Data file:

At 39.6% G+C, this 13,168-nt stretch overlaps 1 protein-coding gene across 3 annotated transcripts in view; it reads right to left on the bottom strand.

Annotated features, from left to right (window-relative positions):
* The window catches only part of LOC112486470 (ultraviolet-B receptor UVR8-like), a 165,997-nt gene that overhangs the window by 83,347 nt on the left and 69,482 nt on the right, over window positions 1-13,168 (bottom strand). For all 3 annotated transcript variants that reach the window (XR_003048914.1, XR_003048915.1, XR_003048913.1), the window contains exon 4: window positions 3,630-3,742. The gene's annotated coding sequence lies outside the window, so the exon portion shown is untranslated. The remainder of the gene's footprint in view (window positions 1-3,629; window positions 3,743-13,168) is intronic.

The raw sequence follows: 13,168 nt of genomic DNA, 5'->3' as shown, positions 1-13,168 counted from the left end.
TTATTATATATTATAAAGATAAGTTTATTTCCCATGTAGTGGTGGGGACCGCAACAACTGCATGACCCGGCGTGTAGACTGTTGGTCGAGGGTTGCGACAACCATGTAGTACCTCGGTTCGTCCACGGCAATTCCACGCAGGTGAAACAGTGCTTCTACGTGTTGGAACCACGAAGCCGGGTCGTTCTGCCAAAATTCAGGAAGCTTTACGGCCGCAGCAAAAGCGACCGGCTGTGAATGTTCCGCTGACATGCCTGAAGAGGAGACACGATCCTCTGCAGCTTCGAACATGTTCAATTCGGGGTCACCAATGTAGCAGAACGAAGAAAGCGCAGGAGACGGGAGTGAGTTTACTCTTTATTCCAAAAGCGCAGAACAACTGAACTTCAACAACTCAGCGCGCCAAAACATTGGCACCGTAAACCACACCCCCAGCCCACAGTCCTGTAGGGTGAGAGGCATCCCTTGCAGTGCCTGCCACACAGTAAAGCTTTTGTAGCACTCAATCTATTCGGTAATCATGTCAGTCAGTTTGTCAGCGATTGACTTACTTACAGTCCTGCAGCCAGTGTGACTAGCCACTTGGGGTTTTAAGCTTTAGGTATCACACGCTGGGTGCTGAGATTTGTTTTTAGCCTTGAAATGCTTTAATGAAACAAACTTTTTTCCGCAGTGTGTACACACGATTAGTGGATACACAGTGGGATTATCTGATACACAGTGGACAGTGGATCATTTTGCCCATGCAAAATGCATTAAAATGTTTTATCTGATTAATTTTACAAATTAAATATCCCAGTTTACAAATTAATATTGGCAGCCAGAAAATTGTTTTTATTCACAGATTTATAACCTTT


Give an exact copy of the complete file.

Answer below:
At 39.6% G+C, this 13,168-nt stretch overlaps 1 protein-coding gene across 3 annotated transcripts in view; it reads right to left on the bottom strand.

Annotated features, from left to right (window-relative positions):
* The window catches only part of LOC112486470 (ultraviolet-B receptor UVR8-like), a 165,997-nt gene that overhangs the window by 83,347 nt on the left and 69,482 nt on the right, over window positions 1-13,168 (bottom strand). For all 3 annotated transcript variants that reach the window (XR_003048914.1, XR_003048915.1, XR_003048913.1), the window contains exon 4: window positions 3,630-3,742. The gene's annotated coding sequence lies outside the window, so the exon portion shown is untranslated. The remainder of the gene's footprint in view (window positions 1-3,629; window positions 3,743-13,168) is intronic.

The raw sequence follows: 13,168 nt of genomic DNA, 5'->3' as shown, positions 1-13,168 counted from the left end.
TTATTATATATTATAAAGATAAGTTTATTTCCCATGTAGTGGTGGGGACCGCAACAACTGCATGACCCGGCGTGTAGACTGTTGGTCGAGGGTTGCGACAACCATGTAGTACCTCGGTTCGTCCACGGCAATTCCACGCAGGTGAAACAGTGCTTCTACGTGTTGGAACCACGAAGCCGGGTCGTTCTGCCAAAATTCAGGAAGCTTTACGGCCGCAGCAAAAGCGACCGGCTGTGAATGTTCCGCTGACATGCCTGAAGAGGAGACACGATCCTCTGCAGCTTCGAACATGTTCAATTCGGGGTCACCAATGTAGCAGAACGAAGAAAGCGCAGGAGACGGGAGTGAGTTTACTCTTTATTCCAAAAGCGCAGAACAACTGAACTTCAACAACTCAGCGCGCCAAAACATTGGCACCGTAAACCACACCCCCAGCCCACAGTCCTGTAGGGTGAGAGGCATCCCTTGCAGTGCCTGCCACACAGTAAAGCTTTTGTAGCACTCAATCTATTCGGTAATCATGTCAGTCAGTTTGTCAGCGATTGACTTACTTACAGTCCTGCAGCCAGTGTGACTAGCCACTTGGGGTTTTAAGCTTTAGGTATCACACGCTGGGTGCTGAGATTTGTTTTTAGCCTTGAAATGCTTTAATGAAACAAACTTTTTTCCGCAGTGTGTACACACGATTAGTGGATACACAGTGGGATTATCTGATACACAGTGGACAGTGGATCATTTTGCCCATGCAAAATGCATTAAAATGTTTTATCTGATTAATTTTACAAATTAAATATCCCAGTTTACAAATTAATATTGGCAGCCAGAAAATTGTTTTTATTCACAGATTTATAACCTTT